Not Really About Sylvia Plath

What is the most interesting thing you have learned from a book recently?

This question is routinely asked — by a chatbot, I’m convinced — in the “By the Book” feature of the New York Times Book Review. Like the fatuous and idiotic final question about ideal literary dinner-party guests, it is designed to interest Review readers who delight in everything to do with books except the actual reading.

I thought of the little seminar on Sylvia Plath that I’ve been conducting in the past weeks. It was inspired by a series of essays, three and all, by Elisa Gabbert, in her new collection, Any Person Is the Only Self. These essays are (at least partially) about Sylvia Plath, a poet I never took seriously until now (aged 76). What struck me immediately was the freshness of Gabbert’s interest in the poet; Gabbert herself was born more than two decades after Plath’s suicide, and she writes it though there were nothing controversial about the poet’s claim to fame. Suicide may have made Plath famous, but her poetry has become famous for itself. She is also quite certain that “Daddy” is addressed to her faithless husband, Ted Hughes, and not to poor Otto, the German father who died when Plath was eight and who seems to have led a blameless life, notwithstanding possible Nazi sympathies.

The essays made me want to read Janet Malcolm‘s book, The Silent Woman, again. This book is about Plath and Hughes, both during and after Plath’s life. Hughes’s sister, Olwyn, Is such an oppressive presence that you wonder: was Hughes married to her or to Plath? Hughes’s letters, as quoted by Malcolm, show him to be so utterly overbearing in a passive-aggressive way that he becomes exactly the sort of crushing father-figure whom a girl might want to be rid of once he ceased to be magical. Malcolm takes it for granted that the power of Plath’s last poems speaks for itself. While conceding that Plath might never have become quite so well-known had she not taken her life, Malcolm never suggests that the poetry cheats, as it were, by borrowing some of the luster of Plath’s extinction. But when I reread Elizabeth Hardwick’s essay on Plath, in Seduction and Betrayal, I found that Hardwick isn’t quite so sure that the poems would strike us as powerfully as they do if it were not for proof of the full extent of Plath’s self-destructiveness.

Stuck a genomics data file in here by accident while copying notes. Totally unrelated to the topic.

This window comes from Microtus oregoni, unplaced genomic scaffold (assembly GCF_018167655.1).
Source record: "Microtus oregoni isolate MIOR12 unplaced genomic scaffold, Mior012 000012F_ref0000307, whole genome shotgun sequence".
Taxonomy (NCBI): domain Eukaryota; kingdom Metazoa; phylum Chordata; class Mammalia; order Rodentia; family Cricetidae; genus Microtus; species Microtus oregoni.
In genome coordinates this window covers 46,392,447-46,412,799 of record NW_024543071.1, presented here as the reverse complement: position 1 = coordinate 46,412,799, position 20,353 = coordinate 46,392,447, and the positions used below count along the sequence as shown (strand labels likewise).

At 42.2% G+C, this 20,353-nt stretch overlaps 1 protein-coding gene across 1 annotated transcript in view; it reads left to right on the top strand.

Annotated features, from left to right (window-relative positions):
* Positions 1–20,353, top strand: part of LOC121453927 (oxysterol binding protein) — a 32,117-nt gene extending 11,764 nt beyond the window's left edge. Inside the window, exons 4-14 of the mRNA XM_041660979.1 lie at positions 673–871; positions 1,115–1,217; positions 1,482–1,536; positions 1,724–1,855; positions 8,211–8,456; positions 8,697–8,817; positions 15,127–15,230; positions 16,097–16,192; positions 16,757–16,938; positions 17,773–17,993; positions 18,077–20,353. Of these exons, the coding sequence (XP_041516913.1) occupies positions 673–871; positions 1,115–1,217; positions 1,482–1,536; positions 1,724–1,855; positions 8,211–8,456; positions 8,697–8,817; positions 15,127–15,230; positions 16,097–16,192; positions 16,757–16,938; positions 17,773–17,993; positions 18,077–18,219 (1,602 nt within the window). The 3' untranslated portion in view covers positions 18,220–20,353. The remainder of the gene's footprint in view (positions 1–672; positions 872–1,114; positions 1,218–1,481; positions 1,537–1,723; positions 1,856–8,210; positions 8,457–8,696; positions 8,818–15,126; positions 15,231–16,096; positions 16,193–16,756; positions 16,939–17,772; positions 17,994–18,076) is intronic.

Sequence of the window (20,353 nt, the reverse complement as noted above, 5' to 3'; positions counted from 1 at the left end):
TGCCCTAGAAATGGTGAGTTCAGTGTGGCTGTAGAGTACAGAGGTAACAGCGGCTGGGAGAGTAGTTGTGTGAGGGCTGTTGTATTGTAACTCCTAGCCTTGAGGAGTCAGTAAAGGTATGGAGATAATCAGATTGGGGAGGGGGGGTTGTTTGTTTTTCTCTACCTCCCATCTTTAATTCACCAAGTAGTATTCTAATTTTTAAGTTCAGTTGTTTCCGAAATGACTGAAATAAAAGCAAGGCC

That is the state of my reading so far, and what I have learned from it did not come from any one book. To continue, I shall have to read the poems far more carefully than I have ever done — and far more of them as well. As it happens, I have a copy of the “restored“ edition of Ariel, which necessarily excludes quite a few famous poems that Plath wrote after she stopped fiddling with the manuscript of the collection, most notoriously “Edge.” If I’m to be thorough. I shall have to buy a copy of The Collected Poems, and I’m not so sure that I want to do that. What I have learned from all of this, then, is certainly more than a “most interesting thing,“ and it obviously came from three books at a minimum, four including Ariel.

What we mean by the phrase “the most interesting thing“ when speaking of a book that we have just read is often a minor detail of which we were unaware or about which we were mistaken. There is nothing minor about what I have learned about Sylvia Plath and her poetry from Gabbert, Malcolm, and Hardwick.

I take my hat off to Elisa Gabbert, because I have never been inclined to read about Sylvia Plath as a poet. As a catastrophe, yes. (Hence: Malcolm.) But not as a poet. Gabbert changed my mind about that; no, wait, she opened up to me the possibility that I might want to change my mind. That must be what I have learned from my little seminar. The interesting that I learned was that there are undoubtedly interesting things to learn from further reading. But then I learned that quite a long time ago.